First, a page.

My biological clock made me get up at 6:30am, one hour before sunrise. My original plan was to hike up La Chouenne (5km) to shoot the sun waking up over the mountains, however the winds were so strong I was drinking my coffee in bed wondering if it was even safe to go.
7am came and I noticed the sun was slowly starting to rise and decided to go anyways. If I didn’t make it to the top, at least I was out and would not have any regrets.
La Chouenne is about 5km and it is a nice hike for intermediates who want a little challenge. The elevation is enough to keep you pumping and working for it, but not too intense to the point you want to give out. The distance is perfect and the view at the top is quite rewarding.
However this time, I did not make it to the top.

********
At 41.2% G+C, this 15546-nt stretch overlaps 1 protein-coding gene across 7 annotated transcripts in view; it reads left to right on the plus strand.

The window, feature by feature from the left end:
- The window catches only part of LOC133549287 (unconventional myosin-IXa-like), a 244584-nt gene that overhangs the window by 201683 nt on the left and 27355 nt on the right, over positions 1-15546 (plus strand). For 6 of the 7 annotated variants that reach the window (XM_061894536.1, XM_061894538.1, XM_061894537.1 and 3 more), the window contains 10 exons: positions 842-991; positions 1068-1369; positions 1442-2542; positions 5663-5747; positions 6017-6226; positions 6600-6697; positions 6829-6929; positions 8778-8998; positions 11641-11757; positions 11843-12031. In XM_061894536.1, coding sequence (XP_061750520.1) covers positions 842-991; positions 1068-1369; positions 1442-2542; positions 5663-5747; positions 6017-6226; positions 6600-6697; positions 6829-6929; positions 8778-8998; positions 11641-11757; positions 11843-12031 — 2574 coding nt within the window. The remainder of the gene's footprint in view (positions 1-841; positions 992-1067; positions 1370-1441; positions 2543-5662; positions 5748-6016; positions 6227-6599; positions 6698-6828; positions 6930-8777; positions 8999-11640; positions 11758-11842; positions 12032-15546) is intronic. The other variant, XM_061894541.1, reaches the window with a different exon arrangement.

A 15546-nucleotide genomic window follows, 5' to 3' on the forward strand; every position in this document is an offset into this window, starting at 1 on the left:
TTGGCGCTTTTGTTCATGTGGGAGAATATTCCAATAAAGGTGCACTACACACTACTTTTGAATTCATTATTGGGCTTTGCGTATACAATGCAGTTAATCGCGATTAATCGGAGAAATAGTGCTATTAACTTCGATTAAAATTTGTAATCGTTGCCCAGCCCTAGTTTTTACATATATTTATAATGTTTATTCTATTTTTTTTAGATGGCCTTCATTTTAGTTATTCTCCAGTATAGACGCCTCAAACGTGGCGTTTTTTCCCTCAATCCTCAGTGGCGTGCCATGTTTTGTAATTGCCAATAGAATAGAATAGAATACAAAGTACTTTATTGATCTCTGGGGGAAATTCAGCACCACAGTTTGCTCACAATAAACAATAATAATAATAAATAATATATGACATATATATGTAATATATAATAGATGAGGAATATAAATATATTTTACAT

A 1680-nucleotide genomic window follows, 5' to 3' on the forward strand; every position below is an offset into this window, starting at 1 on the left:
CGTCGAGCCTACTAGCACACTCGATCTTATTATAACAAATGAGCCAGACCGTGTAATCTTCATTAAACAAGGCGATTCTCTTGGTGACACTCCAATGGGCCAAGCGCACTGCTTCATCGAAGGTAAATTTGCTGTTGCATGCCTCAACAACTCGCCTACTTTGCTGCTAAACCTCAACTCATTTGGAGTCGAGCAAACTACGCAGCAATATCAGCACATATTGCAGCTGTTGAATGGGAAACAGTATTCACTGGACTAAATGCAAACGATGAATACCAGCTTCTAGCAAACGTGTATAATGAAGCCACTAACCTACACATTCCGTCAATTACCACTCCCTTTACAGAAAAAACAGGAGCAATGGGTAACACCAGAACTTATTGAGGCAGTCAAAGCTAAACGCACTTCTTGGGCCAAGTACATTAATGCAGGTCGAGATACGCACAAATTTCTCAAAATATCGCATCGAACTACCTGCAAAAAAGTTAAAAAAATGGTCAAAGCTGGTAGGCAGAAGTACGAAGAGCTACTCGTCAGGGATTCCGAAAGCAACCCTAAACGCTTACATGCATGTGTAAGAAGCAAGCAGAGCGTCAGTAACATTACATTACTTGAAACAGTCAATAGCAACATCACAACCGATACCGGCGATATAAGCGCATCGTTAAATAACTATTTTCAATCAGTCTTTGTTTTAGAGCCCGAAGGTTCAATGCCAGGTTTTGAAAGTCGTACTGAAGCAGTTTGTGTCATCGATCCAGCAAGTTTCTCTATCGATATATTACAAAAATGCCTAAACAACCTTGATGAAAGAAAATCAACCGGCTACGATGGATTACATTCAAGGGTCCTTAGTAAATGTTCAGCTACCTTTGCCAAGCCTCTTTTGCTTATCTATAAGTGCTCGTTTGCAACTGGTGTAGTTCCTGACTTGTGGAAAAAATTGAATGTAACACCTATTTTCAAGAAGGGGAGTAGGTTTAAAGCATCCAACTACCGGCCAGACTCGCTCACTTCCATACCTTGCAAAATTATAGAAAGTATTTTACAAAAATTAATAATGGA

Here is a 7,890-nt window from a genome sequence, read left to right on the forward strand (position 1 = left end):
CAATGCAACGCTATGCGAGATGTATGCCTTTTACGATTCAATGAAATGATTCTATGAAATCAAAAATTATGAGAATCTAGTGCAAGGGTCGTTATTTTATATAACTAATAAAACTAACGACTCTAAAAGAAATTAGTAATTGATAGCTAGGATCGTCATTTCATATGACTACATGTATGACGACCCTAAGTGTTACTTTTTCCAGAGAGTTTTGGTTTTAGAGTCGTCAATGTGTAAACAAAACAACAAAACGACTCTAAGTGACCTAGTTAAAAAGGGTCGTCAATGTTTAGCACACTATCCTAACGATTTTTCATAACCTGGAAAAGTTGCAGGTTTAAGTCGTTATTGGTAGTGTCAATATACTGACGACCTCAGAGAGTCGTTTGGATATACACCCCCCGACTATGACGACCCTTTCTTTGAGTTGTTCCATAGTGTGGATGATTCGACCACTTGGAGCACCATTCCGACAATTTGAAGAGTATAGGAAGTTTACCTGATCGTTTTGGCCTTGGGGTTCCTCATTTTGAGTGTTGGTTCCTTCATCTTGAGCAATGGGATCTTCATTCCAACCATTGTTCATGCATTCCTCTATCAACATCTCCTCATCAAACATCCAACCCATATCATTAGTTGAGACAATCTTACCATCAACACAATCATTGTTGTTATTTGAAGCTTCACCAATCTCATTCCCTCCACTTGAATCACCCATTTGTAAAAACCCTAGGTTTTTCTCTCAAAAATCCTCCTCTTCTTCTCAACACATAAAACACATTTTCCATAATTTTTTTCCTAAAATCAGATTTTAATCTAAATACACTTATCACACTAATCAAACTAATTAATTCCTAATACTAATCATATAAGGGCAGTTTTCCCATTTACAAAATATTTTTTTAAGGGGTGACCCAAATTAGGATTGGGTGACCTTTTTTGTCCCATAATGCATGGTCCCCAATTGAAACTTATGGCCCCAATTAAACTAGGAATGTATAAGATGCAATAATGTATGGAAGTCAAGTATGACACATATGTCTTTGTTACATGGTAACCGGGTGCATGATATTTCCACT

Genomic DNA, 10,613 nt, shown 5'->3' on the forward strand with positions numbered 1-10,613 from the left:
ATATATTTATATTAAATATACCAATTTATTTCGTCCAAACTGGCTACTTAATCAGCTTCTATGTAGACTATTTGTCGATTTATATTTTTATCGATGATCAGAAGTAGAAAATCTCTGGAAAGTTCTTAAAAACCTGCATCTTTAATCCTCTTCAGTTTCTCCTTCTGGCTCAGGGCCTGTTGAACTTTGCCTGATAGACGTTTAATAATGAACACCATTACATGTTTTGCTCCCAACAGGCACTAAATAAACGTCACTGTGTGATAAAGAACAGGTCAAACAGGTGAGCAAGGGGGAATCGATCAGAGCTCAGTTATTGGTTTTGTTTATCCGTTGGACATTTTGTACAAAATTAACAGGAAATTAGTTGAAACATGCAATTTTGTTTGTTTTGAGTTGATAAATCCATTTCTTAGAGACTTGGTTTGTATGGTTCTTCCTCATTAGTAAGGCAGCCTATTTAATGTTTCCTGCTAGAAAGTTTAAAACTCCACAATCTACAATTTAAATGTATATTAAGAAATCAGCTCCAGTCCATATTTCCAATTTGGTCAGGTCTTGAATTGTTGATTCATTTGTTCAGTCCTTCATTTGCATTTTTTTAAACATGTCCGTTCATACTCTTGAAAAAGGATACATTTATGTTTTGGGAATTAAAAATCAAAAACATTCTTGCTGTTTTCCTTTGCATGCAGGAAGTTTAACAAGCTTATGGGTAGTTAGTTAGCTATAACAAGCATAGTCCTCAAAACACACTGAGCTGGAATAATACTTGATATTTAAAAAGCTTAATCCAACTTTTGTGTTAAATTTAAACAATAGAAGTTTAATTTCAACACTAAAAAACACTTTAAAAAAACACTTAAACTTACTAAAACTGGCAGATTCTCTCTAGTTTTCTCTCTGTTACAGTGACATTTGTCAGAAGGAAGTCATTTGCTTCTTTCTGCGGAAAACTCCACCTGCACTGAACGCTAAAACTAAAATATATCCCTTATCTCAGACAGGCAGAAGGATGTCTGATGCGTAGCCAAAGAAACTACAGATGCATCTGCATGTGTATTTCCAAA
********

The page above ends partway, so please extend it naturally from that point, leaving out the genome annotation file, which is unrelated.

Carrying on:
Let me rewind a bit and explain hahaha. So I started the trail, the wind was ridiculously strong, but being in the trees made it not so bad. It was also my first snow of the season, as I watched the light snow being carried in this some what blizzard. The trees were sugared as well as the path. The sun was trying to shimmer it’s way through the clouds and storm, but managed to peak out every once in a while, and when it happened the green of the Nordic trees would pop out making it feel enchanted.
Arriving at the before last look out, the wind was a lot more aggressive. I was able to pull out my camera and at least try to get one shot but the light, wind and everything else made it incredibly difficult. Difficulty led to frustration of making it this far and literally seeing the top but not being able to make it.
Going a few steps higher, I lowered onto the cold ground and just stared sitting down. A part from the high winds, the view was incredible. Amongst the chaos, it was comforting. Strange, I know and it’s quite difficult to explain, but I then calmed right down, took a few gulps of water and turned around to calmer grounds.